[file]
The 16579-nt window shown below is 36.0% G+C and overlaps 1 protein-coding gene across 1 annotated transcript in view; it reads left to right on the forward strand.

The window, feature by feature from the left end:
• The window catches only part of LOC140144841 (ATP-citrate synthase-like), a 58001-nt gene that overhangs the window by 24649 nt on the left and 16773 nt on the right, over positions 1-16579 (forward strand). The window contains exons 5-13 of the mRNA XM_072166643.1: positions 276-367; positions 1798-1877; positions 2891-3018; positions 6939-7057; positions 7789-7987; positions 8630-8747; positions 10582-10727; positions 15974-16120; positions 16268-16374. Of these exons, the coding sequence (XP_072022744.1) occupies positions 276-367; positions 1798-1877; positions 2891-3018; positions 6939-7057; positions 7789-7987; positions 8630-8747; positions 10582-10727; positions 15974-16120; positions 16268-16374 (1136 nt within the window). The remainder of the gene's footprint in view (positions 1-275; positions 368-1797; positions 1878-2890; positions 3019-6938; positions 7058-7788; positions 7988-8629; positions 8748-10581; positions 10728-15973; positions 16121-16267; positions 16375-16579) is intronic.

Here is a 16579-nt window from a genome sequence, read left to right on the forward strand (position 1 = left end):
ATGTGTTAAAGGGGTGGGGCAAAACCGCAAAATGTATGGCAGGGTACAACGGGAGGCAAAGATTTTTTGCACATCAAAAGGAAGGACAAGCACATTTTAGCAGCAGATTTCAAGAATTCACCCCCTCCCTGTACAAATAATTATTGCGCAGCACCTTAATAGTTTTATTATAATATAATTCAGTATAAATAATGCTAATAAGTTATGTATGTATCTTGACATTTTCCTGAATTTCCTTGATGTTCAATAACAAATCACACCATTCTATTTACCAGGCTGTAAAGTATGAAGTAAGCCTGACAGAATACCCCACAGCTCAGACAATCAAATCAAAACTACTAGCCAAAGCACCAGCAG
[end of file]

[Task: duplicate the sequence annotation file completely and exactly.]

The 16579-nt window shown below is 36.0% G+C and overlaps 1 protein-coding gene across 1 annotated transcript in view; it reads left to right on the forward strand.

The window, feature by feature from the left end:
• The window catches only part of LOC140144841 (ATP-citrate synthase-like), a 58001-nt gene that overhangs the window by 24649 nt on the left and 16773 nt on the right, over positions 1-16579 (forward strand). The window contains exons 5-13 of the mRNA XM_072166643.1: positions 276-367; positions 1798-1877; positions 2891-3018; positions 6939-7057; positions 7789-7987; positions 8630-8747; positions 10582-10727; positions 15974-16120; positions 16268-16374. Of these exons, the coding sequence (XP_072022744.1) occupies positions 276-367; positions 1798-1877; positions 2891-3018; positions 6939-7057; positions 7789-7987; positions 8630-8747; positions 10582-10727; positions 15974-16120; positions 16268-16374 (1136 nt within the window). The remainder of the gene's footprint in view (positions 1-275; positions 368-1797; positions 1878-2890; positions 3019-6938; positions 7058-7788; positions 7988-8629; positions 8748-10581; positions 10728-15973; positions 16121-16267; positions 16375-16579) is intronic.

Here is a 16579-nt window from a genome sequence, read left to right on the forward strand (position 1 = left end):
ATGTGTTAAAGGGGTGGGGCAAAACCGCAAAATGTATGGCAGGGTACAACGGGAGGCAAAGATTTTTTGCACATCAAAAGGAAGGACAAGCACATTTTAGCAGCAGATTTCAAGAATTCACCCCCTCCCTGTACAAATAATTATTGCGCAGCACCTTAATAGTTTTATTATAATATAATTCAGTATAAATAATGCTAATAAGTTATGTATGTATCTTGACATTTTCCTGAATTTCCTTGATGTTCAATAACAAATCACACCATTCTATTTACCAGGCTGTAAAGTATGAAGTAAGCCTGACAGAATACCCCACAGCTCAGACAATCAAATCAAAACTACTAGCCAAAGCACCAGCAG